During the mid nineteen hundreds, an American breeder developed a cat breed that was so laid back and relaxed that it would hang limply like a cloth doll when people held it.
This breed was developed from a Birman cat and a longhair cat with an unknown ancestry.
The breeder called these cats the Ragdoll because of their calm, relaxed nature.
Although the Cat Fancier's Association did not recognize these first cats as the Ragdoll, their descendants became the gentle Ragdolls we know today.
It is no surprise that such heavy cats have big, muscular bodies.
Their heads are slightly round, their ears are small and rounded, and their large eyes are in a brilliant blue color. This breed's tail is slightly bushy and tapers at the end.
You can find these colors in pointed, mitted, or bicolor patterns, but some breeders avoid mitted cats because they look too much like the breed's Birman ancestors.
These cats are almost dog like in their behavior, greeting family members at the door, following them through the house, and snuggling down beside them on the sofa.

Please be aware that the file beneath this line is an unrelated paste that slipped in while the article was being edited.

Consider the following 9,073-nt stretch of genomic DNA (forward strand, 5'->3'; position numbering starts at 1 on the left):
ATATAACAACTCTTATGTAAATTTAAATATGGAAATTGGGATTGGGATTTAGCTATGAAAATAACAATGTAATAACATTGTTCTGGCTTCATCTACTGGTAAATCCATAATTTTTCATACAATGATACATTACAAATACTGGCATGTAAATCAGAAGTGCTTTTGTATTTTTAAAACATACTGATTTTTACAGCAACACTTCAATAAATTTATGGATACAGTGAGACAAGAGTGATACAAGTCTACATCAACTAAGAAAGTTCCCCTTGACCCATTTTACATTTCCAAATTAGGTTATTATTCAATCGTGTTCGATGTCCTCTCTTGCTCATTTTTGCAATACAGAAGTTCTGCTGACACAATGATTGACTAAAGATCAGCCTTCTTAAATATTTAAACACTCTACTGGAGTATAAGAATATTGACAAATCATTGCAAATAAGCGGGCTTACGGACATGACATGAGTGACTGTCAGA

If you do not believe in de-clawing your cat, but are concerned about having your furniture ruined, you may want to consider this breed as well.
Some Ragdoll owners say their cats have learned to use a scratching post instead of furniture arms to sharpen their claws much more quickly than their other cat breeds.
Since these cats seem to make an effort to keep from scratching people, as well, they may be less prone to scratch furniture in the first place.
They are afraid they won't have time for the frequent grooming most longhairs require. However, this breed's silky coat texture makes it a very low care cat.
Combing through your cat's hair weekly to remove stray hairs or debris is all that is necessary to keep his coat looking fantastic.
One thing you may want to keep in mind is that although most longhairs are prone to hairballs, these cats rarely develop them.
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